Our hope is that Garment can reach women and eventually men too on a global scale and spread confidence through fashion. We want to become a resource for the millions of women and men who are working hard to recover.


For more information about Monte Nido please call 888.228.1253, visit our website and connect with us on FacebookLinkedInTwitter, and Instagram.

Articles for the Soul

Join us in reading soulful articles we have cultivated from across the web. If you have found an article you feel is inspirational, explores current research, or is a knowledgeable piece of literature and would like to share with us please send an e-mail here.


Yoga: How it Can Help Eating Disorders Eating Disorder Hope

7 Ways to Boost Your Mental Health at Work The Mighty

Who Are You Recovering For? Project Heal 

Why Yoga is an Excellent Practice while in Eating Disorder Recovery, and What Parents Should Know More Love

Sleep: An Essential Yet Overlooked Component of Recovery? Angie Viets

Support Your Well-Being – 3 Easy Self-Care Activities Huffington Post


For more information about Monte Nido please call 888.228.1253, visit our website and connect with us on FacebookLinkedInTwitter, and Instagram.

Sleeping Souls: Awakening your Authentic Self

Leaders from Monte Nido’s Eating Disorder Center of California will facilitate “Sleeping Souls: Awakening your Authentic Self” in which we will explore the nature of soul and the value of soul work in eating disorder treatment. Participants will examine the moralization of food that is present in our culture and how a client’s value judgment of food can disrupt a healthy connection between mind, body and soul. The work of the clinician becomes strengthening the healthy soul self within the client to challenge limiting beliefs that keep clients disconnected from the potential of a recovered life. Attendees will participate in group experiences that are utilized with clients at Monte Nido’s Eating Disorder Center of California and training will be provided on how professionals can utilize these tools in a private practice setting.

Attendees will learn to identify clinical markers for ARFID and be able to distinguish it from typical Anorexia Nervosa. They will learn to describe the medical implications of prolonged disruption of nutrition on the adolescent physical development. Lastly, they will learn the complex co-morbidities that arise with eating disorders and often go undiagnosed and mimic symptomology of eating disorders (such as ARFID, misophonia, OCD).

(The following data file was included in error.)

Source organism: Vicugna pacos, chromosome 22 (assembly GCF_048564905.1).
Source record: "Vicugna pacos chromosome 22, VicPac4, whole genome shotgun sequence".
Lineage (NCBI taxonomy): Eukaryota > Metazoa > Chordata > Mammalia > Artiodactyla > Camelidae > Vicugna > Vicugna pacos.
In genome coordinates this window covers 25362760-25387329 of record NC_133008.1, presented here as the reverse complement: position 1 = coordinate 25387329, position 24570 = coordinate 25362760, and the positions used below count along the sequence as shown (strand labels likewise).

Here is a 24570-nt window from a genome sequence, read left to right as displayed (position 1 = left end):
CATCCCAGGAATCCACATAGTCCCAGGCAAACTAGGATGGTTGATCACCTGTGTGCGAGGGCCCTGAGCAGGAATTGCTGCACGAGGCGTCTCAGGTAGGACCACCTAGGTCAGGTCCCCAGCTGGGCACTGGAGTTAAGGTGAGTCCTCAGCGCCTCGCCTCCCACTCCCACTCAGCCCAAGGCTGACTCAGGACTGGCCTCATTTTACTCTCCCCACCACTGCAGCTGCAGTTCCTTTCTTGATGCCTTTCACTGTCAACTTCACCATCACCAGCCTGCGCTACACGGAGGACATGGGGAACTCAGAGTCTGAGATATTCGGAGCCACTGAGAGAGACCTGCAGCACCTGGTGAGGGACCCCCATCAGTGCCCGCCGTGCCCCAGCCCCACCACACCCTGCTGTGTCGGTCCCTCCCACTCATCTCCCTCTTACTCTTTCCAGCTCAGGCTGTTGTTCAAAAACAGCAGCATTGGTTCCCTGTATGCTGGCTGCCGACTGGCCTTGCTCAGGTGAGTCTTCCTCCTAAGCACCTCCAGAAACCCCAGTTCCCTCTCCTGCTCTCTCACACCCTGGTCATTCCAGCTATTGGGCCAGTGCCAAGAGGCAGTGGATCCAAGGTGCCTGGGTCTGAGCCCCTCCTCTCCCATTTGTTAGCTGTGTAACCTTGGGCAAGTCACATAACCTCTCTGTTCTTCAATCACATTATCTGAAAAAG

“Sleeping Souls: Awakening your Authentic Self” will be held on Friday, August 18th from 9:30-12pm. The event will be held at The Den LA BREA. Parking is available for $3.75 next door in the lot just north of The Den. Light breakfast and check-in begins at 9:30am and the presentation will be held from 10am -12pm. Two CE credits will be provided to the following: PhD, PsyD, LMFT, LCSW, LPCC and RD. This is an experiential workshop with seating limited to 12 guests.

To RSVP, or if you have questions, please contact Regional Outreach Manager Mary Andreasen at 310.721.6264 or

Eating Disorder Center of California is pleased to also provide a weekly drop-in eating disorder support group for adult men and women in the community facilitated by EDCC Primary Therapist Nikki Krauthamer, LMFT. The group is held every Wednesday night from 6-7pm. There is no charge for this support group. Please contact Regional Outreach Manager Mary Andreasen at 310.721.6264 or with questions.


For more information about Monte Nido please call 888.228.1253, visit our website and connect with us on FacebookLinkedInTwitter, and Instagram.

The Importance of Slowing Down

Eating Disorder Specialist Angie Viets, LCP has dedicated her career to helping her clients on their journey to full recovery. In this week’s post, Angie discusses the importance of slowing down at times and taking time for yourself.

There will be no playing big for me today. I’d rather play small and go home. I’m going to lean out, not in. More hiding, less seeking.

I long for solitude. A place to curl up and go unnoticed. I don’t want to be depended on for even the smallest thing—like a ride or glass of water. Today I’m unable to be strong for me or you.

Please don’t ask anything of me, because I might let you down. Most likely, I’ll be late, ill-prepared, unkempt, and a bit disconnected. You’ll notice my hair is unwashed, my face without make-up, and my clothes are a bit mismatched. But that’s just my outsides. On the inside, my energy is low, motivation poor, and tears fall without warning. I’m sluggish and sad.

Today I’m without goals, a to-do list, or a schedule. If I were a cozy corner bookstore, a sign would crookedly hang on my door:

Many apologies. Due to unexpected circumstances, we are closed for the day. We hope to reopen soon!